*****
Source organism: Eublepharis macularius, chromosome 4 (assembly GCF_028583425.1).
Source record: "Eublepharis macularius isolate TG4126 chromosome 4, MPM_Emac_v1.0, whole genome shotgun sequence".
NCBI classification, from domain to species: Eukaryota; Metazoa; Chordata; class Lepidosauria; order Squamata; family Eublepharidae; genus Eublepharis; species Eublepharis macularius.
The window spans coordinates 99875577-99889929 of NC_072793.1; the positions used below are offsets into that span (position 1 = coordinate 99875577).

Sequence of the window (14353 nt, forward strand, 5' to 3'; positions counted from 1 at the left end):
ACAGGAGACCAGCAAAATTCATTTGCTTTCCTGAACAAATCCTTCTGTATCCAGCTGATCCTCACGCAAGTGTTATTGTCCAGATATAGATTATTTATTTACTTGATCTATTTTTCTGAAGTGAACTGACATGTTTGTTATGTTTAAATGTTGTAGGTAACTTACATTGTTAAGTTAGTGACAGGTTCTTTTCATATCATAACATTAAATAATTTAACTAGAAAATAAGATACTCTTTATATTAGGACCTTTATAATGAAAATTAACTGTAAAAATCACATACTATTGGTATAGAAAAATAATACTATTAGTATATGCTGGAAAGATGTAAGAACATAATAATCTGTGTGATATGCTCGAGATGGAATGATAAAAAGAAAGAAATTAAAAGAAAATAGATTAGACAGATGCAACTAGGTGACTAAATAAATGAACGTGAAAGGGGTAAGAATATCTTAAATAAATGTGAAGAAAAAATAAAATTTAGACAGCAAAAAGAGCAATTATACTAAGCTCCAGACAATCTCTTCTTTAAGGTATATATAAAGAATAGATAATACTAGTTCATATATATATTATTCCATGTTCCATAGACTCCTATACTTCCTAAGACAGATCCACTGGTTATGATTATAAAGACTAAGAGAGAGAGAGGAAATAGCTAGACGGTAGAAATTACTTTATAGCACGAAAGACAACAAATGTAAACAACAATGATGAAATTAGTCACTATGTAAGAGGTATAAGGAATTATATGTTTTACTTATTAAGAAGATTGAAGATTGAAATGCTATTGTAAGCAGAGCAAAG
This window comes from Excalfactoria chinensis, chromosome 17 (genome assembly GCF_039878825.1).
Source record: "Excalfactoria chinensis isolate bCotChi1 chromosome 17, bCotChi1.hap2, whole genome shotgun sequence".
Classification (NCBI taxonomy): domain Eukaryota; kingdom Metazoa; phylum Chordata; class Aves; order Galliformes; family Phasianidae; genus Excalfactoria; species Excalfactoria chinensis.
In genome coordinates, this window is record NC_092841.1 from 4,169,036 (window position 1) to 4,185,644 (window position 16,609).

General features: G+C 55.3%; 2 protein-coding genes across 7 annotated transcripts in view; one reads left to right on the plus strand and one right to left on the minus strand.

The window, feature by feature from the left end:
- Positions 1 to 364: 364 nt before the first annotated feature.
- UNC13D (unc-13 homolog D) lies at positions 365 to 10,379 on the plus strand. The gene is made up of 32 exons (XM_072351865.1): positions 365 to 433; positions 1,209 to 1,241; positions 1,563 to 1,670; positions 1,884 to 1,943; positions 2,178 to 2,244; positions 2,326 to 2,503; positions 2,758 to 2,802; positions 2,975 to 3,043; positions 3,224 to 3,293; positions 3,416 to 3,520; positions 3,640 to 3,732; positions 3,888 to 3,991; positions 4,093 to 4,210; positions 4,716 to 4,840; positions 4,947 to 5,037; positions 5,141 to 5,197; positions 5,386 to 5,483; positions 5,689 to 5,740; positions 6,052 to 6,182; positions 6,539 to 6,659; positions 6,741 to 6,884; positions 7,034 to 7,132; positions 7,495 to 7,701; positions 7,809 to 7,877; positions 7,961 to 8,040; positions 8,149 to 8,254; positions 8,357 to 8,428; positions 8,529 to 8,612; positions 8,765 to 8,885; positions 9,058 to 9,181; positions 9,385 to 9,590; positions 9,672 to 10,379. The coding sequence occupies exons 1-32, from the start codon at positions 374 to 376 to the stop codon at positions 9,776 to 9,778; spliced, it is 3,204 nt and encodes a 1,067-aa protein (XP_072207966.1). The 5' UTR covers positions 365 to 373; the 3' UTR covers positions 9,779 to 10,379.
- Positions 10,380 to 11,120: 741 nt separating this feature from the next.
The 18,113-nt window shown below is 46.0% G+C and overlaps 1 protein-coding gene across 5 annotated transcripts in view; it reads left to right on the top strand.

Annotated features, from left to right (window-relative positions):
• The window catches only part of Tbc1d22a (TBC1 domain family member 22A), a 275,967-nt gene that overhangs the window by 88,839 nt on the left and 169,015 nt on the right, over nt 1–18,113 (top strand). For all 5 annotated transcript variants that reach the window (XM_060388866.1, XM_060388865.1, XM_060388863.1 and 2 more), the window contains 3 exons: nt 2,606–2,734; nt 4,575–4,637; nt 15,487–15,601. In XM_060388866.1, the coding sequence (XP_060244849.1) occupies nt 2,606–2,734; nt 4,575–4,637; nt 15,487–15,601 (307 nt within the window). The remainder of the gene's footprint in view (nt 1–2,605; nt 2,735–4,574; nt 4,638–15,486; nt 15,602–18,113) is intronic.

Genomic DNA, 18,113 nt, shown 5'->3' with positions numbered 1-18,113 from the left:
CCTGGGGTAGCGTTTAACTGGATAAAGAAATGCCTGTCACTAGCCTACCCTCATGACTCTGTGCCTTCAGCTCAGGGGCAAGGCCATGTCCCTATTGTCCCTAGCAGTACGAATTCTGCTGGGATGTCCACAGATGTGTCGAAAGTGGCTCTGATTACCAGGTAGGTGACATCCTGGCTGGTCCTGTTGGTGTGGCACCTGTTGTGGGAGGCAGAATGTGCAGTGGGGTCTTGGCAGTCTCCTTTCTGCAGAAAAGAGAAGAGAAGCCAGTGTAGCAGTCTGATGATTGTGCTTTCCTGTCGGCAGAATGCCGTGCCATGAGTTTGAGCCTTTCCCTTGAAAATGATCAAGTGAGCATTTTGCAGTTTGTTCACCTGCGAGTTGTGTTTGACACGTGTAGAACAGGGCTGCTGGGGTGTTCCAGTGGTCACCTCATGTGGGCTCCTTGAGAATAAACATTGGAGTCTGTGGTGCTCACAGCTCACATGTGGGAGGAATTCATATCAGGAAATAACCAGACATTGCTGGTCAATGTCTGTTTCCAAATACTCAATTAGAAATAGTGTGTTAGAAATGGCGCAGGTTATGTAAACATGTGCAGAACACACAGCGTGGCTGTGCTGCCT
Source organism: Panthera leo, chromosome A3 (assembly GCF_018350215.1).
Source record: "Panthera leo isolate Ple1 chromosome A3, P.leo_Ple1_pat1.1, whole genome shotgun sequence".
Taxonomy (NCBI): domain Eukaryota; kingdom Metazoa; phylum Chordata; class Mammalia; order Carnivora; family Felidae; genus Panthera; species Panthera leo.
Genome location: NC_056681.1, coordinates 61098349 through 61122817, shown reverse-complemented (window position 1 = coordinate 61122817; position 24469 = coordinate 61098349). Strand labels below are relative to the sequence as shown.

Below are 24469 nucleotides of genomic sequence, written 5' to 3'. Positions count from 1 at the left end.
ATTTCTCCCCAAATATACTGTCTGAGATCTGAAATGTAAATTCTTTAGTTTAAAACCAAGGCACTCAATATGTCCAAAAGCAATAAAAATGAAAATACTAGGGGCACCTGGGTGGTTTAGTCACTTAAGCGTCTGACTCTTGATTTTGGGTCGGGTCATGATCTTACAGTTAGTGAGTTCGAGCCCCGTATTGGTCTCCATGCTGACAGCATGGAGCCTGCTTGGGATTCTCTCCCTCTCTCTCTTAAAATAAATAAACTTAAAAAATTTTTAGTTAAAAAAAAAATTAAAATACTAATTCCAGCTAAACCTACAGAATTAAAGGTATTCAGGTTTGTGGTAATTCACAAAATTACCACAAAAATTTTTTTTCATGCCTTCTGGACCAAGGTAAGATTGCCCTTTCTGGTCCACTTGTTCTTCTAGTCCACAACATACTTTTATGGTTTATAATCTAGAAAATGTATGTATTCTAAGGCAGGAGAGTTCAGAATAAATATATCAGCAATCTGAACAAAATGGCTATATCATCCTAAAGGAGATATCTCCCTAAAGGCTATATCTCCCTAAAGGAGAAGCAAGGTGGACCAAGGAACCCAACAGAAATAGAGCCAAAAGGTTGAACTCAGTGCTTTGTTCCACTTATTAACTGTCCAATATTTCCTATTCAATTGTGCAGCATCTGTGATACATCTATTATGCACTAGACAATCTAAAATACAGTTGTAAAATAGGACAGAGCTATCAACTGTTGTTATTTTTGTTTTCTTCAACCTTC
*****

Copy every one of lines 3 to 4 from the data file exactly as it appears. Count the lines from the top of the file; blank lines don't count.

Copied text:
NCBI classification, from domain to species: Eukaryota; Metazoa; Chordata; class Lepidosauria; order Squamata; family Eublepharidae; genus Eublepharis; species Eublepharis macularius.
The window spans coordinates 99875577-99889929 of NC_072793.1; the positions used below are offsets into that span (position 1 = coordinate 99875577).